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Chapter 31 – Mad Boon Rising

May 8, 2012


Chapter 31 – “Mad Boon Rising”

October 15, 1973 – New Jersey Turnpike

Braden drove differently when he was in the Northeast. When he was in Minnesota, Wisconsin, Indiana, Ohio and Pennsylvania, the truck moved smoothly without problem, without complaint.

Now, however, he seemed to be pissing off every driver behind him. He refused to break the speed limit, so perhaps that was it. Maybe it wasn’t that he drove differently in New Jersey so much as that he drove the same. He refused to adapt to the driving habits of his fellow travelers.

“Yo! Dips***! We ain’t got all day.”

Maya rolled the window up even though it was unseasonably warm for October. She ignored the Italian man and his girlfriend in the black Firebird with the decals. As they passed she saw what she already knew: Jersey plates.

“So, when we get there Braden, you do the heavy lifting and mechanical repair. Maya, you’re my assistant. Your job is to keep the security from thinking too much about us being there. Charm ’em.”

“You sure this is a good idea, Babe?”

“Maya, he tried to murder his employees. He is doing something illegal with uranium ore. I cannot imagine a more important thing to look into.”

He had second thoughts about that comment.

“Well, almost…”

She laughed and grabbed his hand. He was improving on his speed and recall for the relationship maintenance.

Lun tao!

The Chinese taxi driver shouted loud enough as he passed that the window being closed made no difference.

“Who or what is a ‘Lynn Howe’, Eli?”

“No idea, my large, handsome friend. Don’t worry about it. The guy’s obviously a dickhead.

“So. We all got the plan now? Clear? Claro? Verstehen sie? Y at-il des questions?”

“Not much of a plan, Baby.”

“Oh, where’s the fun if we can’t do some improvisation?”


Same – Lobby of the Roarke Industries Building, New York, New York

“So, yer sayin’ it’s broke?”

“Problem with the card feeder. I’m surprised they haven’t called you. Mr. Roarke is depending on that thing for his trades tomorrow. High priority. If he even finds out the thing has been malfunctioning this long…”

“So… it’s broke?”

The security guard didn’t seem to be getting the finer details. Maybe Eli had overprepped his story…

“Yup,” Braden offered.

The guard looked to Braden and nodded silently. It was as though something had passed between them. A secret society, Eli imagined, the members of which only recognize each other when they see each other and look into each others eyes. A group of individuals quietly working on their master plan to take over the world, unable to be discovered because none knew the identity of the others.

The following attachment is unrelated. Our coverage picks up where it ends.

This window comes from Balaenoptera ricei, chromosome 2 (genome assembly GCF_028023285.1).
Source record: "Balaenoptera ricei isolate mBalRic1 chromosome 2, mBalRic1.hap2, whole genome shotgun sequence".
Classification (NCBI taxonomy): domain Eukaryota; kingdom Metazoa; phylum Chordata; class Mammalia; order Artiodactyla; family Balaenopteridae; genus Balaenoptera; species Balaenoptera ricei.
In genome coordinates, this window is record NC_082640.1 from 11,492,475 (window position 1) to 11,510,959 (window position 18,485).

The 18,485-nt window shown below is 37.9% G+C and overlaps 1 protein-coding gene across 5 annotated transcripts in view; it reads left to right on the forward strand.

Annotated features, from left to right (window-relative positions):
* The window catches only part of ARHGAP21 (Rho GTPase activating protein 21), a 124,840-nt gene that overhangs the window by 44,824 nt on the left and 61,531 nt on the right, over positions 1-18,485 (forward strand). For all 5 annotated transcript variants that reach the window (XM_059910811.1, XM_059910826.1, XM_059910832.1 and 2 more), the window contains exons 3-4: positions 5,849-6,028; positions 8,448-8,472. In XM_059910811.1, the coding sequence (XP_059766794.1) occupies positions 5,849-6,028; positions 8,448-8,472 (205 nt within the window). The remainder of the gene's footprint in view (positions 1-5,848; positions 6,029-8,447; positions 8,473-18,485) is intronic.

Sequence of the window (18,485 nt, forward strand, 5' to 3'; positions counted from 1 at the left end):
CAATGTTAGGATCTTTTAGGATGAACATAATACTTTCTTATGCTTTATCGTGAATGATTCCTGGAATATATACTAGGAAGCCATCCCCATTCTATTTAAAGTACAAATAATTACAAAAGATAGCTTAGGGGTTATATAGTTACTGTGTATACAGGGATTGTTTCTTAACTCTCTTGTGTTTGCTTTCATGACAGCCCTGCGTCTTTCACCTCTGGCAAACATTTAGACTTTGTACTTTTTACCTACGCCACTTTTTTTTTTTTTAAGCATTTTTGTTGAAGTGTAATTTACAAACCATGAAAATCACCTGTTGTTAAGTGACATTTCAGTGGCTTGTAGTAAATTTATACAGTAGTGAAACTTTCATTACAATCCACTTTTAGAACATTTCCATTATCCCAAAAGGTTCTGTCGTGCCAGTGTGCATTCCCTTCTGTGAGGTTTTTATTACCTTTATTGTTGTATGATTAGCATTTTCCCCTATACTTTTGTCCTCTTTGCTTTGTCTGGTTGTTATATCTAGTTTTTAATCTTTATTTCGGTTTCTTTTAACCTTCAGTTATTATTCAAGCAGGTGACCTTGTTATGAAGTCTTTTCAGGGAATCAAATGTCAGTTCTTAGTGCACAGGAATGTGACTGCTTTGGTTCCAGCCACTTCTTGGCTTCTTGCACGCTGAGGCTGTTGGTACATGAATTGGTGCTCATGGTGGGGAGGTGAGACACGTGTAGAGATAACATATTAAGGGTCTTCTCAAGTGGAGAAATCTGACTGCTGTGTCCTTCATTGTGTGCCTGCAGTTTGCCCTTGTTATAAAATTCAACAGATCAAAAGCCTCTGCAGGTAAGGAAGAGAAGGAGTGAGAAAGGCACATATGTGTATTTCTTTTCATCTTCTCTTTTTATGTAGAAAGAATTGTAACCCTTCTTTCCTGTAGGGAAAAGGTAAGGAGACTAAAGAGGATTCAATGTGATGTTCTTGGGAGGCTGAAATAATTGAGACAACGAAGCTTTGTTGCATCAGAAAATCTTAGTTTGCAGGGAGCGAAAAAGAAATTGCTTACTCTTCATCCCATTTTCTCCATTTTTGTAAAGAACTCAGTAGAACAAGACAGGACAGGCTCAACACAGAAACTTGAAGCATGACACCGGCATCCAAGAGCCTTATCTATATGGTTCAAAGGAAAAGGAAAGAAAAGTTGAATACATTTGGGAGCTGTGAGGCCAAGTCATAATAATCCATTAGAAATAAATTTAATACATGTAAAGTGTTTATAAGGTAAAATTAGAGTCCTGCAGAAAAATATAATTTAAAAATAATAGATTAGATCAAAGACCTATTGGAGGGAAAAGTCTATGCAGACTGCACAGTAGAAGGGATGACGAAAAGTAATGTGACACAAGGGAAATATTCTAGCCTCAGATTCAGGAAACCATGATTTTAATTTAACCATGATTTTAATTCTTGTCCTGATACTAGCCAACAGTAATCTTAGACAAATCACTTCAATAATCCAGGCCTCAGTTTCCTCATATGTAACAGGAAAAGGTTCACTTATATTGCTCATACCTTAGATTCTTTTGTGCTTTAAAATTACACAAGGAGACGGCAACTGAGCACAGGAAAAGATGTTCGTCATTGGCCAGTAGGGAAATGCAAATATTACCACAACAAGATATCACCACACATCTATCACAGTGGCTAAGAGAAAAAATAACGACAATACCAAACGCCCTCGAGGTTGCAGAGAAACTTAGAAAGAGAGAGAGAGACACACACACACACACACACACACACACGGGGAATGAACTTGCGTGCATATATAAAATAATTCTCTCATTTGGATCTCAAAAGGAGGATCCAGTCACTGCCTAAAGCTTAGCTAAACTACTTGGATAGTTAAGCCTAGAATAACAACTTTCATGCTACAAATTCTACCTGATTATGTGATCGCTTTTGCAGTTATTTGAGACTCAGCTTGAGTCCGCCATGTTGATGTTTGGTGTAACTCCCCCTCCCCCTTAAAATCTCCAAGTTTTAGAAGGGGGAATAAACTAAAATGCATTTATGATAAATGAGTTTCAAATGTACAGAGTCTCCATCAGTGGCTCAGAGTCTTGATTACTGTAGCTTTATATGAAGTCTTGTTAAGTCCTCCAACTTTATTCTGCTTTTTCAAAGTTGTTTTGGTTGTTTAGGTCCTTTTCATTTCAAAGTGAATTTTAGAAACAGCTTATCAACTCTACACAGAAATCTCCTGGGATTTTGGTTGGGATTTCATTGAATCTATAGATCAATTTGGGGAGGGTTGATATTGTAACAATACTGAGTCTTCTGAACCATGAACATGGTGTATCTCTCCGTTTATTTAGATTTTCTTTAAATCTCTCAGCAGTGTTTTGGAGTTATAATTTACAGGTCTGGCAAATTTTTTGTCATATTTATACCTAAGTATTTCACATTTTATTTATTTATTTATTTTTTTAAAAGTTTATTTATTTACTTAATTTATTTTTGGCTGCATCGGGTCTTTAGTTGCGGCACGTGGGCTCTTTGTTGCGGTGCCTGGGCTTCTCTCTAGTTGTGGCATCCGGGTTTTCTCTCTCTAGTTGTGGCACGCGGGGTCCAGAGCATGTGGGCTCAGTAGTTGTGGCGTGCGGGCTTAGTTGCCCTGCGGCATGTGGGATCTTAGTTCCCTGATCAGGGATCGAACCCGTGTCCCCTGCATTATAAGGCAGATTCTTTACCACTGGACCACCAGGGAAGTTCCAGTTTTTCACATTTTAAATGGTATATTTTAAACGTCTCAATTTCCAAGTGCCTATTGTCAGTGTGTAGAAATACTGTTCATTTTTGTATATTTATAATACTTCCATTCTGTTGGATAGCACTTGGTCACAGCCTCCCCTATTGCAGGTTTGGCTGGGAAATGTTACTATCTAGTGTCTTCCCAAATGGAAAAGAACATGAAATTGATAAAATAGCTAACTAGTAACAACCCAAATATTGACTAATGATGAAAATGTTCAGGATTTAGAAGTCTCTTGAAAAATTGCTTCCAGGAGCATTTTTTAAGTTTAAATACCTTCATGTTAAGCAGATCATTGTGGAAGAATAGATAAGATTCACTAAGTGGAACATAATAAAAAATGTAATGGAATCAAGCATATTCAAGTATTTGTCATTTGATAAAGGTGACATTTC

“Elevator five. Thirteenth floor.”

They made their way to the elevator. After pressing the button, Eli and Maya looked to Braden for an explanation.

“He’s a Yankees’ fan. Little pin on his jacket. Sportsfans. I showed him mine,” Braden glanced down at and angled toward the light the pin on his jacket.

“Oh, nice pin!”

“I see…”

So much for the secretive beer drinking Illuminati hypothesis. One day, Eli would have to start paying attention to sports beyond fencing and ice skating. He tended to read the chess matches and skip baseball and football.

The elevator opened. They walked in, half expecting the bottom to drop out. Maya pressed ’13’ and up they went.

“Pretty fast…”


A musak version of some rock hit was playing as they waited. Coincidentally, it was the same one that was playing in the truck when they first spied Manhattan from Jersey. As the missing lyrics came back to Eli, he tried to push it from his mind. It wasn’t the Apocalypse, just some crime that needed exposing.

All he needed to do was flip through some of Roarke’s computer data cards. Eli had spent enough time in the lab at the U to be able to read the things without having to run them through the feeder to check. There would undoubtedly be some clues as to what Roarke had intended caving in his copper mine where they had secretly discovered uranium, and possibly any other plots this unscrupulous millionaire had brewing.


©2011 Christopher C. Knall

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